She manages to avoid the thoroughly debunked "Article 239" argument which the de facto regime adopted days after the coup.
Instead, she comes up with a breathtaking, novel new theory of Honduran law: Congress has a unilateral right to interpret the Constitution; so they "interpreted" their power to "disapprove" of presidential actions, under Article 205, section 20, as including an ability to remove the president. Powerful disapproval there.
Apparently aware of the fact that "throw out" is not the most obvious interpretation of "disapprove", Ms. Gutierrez draws on an equally novel interpretation of Article 205, section 10. This section itself has an interesting history: not present in the original constitution, it was added to the Constitution in 1983-1984, giving the Congress the right to interpret not just the laws it passed, but the very Constitution itself. (This is exemplary of the concentration of authority that has made the National Congress in Honduras more powerful than the separation of powers of the original three branch model.)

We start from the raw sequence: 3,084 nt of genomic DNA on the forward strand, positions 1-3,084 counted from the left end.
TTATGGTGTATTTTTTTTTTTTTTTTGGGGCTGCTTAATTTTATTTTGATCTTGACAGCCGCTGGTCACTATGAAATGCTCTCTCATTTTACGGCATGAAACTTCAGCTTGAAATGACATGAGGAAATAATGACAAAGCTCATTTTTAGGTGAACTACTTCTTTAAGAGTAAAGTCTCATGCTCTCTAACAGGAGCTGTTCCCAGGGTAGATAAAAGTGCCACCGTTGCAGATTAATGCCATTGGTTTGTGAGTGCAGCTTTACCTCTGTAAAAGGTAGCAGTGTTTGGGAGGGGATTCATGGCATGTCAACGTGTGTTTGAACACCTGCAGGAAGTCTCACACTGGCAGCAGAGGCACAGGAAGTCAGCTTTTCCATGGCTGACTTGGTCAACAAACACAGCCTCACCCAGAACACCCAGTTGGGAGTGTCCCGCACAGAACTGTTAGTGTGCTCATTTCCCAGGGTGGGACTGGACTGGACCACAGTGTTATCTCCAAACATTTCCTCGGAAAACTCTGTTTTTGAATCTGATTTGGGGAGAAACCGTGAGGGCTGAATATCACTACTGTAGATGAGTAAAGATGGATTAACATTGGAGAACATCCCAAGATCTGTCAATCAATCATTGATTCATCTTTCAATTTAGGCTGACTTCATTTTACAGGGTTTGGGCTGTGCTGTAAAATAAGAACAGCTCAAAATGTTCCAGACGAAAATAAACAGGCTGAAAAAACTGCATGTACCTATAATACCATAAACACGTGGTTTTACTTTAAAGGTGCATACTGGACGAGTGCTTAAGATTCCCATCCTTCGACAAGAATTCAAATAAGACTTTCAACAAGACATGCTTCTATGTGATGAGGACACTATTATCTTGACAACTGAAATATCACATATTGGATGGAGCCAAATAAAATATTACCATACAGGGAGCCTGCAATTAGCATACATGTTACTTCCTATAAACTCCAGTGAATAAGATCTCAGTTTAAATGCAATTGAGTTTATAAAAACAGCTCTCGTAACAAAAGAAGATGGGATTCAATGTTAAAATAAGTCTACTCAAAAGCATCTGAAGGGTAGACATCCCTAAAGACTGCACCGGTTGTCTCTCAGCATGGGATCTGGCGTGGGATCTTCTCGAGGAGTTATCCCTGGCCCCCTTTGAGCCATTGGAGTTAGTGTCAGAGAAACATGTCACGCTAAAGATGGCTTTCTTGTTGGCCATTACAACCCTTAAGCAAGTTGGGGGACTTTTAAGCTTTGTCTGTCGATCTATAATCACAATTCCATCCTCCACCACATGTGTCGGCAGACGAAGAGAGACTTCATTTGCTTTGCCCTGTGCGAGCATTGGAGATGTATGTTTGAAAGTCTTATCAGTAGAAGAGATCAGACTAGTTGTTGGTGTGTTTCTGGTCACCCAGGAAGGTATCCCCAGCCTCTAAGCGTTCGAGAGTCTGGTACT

But the interesting thing is, as Ms. Gutierrez notes, the Honduran Congress did not in fact make the argument she is advancing now. It did not ever, in its own declaration, say that the reason it could remove the President from office was that this was a form of "disapproval".
So where does her novel theory come from? Quoting from page 8:
An analysis of the facts of the case and the aforementioned constitutional provisions leads one to the conclusion that the National Congress made use of its constitutional prerogative to interpret the Constitution and interpreted the word "disapprove" to include also the removal from office.This section ends with a footnote reference, footnote 40, which reads in full:
This line of analysis was confirmed in an August 3, 2009, telephone interview with Mr. Guillermo Pérez-Cadalso, a Honduran attorney who formerly served as Supreme Court Justice and Secretary of Foreign Relations.Confirmed?! Meaning what? that he agreed this was as good a post-facto rationalization as any other?